These are not new concepts but a deliberate system of relationship-based evaluations which enable managers to determine if development officers are truly affecting the lives of benefactors and if they have the skills to engage others in questions of significance. Our work requires a purposeful shift to authentic, everdeepening relationships and not solely requests for money and dollar-based metrics. What might make up a philanthropic nature, a potential to be generous? What roles do compassion, empathy, and gratitude play in the philanthropic personality? How might we deliberately assess these characteristics through stories, parables, metaphors, and questions?
Discussing recent disasters that afflict the world might reveal levels of empathy and compassion in potential benefactors. Determining if a person’s empathy is based on feelings—“This is tragic and we feel compelled to help”—or whether empathy is more of a learned feeling, more grounded in learned behaviors as in “Our parents always taught us, ‘To whom much is given, much is required,’” and it is the obligation of wealth to be generative and to help others. Knowing the predominant form of empathic response may shape how we engage potential benefactors in experiences that are mission impactful.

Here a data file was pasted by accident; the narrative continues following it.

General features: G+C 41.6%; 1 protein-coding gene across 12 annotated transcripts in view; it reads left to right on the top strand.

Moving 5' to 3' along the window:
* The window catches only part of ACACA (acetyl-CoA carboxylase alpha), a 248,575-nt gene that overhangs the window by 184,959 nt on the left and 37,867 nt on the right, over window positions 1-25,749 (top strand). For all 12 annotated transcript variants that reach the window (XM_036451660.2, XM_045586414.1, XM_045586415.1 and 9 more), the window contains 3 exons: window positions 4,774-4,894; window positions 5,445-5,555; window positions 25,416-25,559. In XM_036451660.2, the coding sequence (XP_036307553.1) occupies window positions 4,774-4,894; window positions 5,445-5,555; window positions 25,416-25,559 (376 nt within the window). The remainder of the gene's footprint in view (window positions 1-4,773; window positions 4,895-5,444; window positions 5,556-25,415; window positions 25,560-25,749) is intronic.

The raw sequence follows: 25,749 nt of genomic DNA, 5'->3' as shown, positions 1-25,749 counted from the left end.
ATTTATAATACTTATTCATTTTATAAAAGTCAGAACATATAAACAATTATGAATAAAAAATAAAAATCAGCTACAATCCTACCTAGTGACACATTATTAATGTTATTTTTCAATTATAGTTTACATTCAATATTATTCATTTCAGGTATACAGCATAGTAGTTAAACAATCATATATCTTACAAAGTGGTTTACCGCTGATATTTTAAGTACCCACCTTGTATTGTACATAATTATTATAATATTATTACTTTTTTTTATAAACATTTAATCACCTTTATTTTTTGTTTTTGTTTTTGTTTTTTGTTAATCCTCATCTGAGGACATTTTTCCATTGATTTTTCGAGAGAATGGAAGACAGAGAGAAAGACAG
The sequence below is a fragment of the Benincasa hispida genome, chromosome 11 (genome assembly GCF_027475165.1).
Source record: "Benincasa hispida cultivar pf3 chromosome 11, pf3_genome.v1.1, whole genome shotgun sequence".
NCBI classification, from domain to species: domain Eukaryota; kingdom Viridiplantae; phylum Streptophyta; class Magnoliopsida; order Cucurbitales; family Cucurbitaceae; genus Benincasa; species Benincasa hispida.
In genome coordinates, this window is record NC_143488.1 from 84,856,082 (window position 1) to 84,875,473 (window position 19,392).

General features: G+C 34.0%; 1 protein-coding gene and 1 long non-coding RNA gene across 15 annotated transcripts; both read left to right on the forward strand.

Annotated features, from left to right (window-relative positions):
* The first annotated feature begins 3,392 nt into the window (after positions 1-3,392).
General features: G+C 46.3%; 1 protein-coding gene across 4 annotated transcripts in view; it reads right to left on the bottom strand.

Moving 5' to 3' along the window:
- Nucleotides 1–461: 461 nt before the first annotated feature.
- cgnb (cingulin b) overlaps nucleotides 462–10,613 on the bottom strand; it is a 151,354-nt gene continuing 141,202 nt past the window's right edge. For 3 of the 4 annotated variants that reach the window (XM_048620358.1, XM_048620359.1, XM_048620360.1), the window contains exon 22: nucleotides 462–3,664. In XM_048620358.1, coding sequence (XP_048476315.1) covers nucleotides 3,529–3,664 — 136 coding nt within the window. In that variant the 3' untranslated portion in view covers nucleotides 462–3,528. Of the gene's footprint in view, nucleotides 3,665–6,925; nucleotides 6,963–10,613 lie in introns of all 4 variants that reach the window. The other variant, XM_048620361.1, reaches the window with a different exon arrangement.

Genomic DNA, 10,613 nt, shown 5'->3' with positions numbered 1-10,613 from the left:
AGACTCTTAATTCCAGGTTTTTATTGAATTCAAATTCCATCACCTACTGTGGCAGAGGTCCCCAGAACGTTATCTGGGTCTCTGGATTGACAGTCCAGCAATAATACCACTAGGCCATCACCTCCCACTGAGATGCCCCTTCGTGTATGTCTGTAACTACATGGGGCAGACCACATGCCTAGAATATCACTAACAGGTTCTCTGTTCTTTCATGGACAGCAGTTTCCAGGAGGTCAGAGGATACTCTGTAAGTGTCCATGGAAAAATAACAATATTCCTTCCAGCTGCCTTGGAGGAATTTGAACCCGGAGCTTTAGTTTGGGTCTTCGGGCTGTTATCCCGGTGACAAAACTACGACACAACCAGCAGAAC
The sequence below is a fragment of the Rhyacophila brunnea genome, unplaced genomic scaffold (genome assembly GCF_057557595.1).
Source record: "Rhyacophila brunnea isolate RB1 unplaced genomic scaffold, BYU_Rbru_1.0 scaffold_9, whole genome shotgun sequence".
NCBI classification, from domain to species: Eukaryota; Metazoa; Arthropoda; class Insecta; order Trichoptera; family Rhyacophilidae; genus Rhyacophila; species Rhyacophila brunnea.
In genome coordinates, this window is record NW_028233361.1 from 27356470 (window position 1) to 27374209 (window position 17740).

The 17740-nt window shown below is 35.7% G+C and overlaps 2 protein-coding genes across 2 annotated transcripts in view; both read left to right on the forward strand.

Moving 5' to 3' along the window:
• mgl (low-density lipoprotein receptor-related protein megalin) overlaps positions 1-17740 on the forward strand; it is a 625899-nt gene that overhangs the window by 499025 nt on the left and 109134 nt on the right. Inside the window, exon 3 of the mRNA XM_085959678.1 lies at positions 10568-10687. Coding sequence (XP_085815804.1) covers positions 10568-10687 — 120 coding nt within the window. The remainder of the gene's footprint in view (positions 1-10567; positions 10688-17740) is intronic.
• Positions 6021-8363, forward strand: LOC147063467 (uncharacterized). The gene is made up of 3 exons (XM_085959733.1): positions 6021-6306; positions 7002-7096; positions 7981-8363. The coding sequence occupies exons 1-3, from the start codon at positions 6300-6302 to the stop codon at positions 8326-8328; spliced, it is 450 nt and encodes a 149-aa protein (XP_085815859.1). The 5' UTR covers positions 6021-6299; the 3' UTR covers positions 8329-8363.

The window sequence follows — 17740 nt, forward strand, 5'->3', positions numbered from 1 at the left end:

Gilmore and Pine, in the book Authenticity, teach us that, “Today participating in meaningful experiences represents the largest unmet needs of Americans, more precious than economic capital: religion, country, art, and family and education, these are the resources that are literally priceless, from which we draw distinctions regarding our purposes in life.”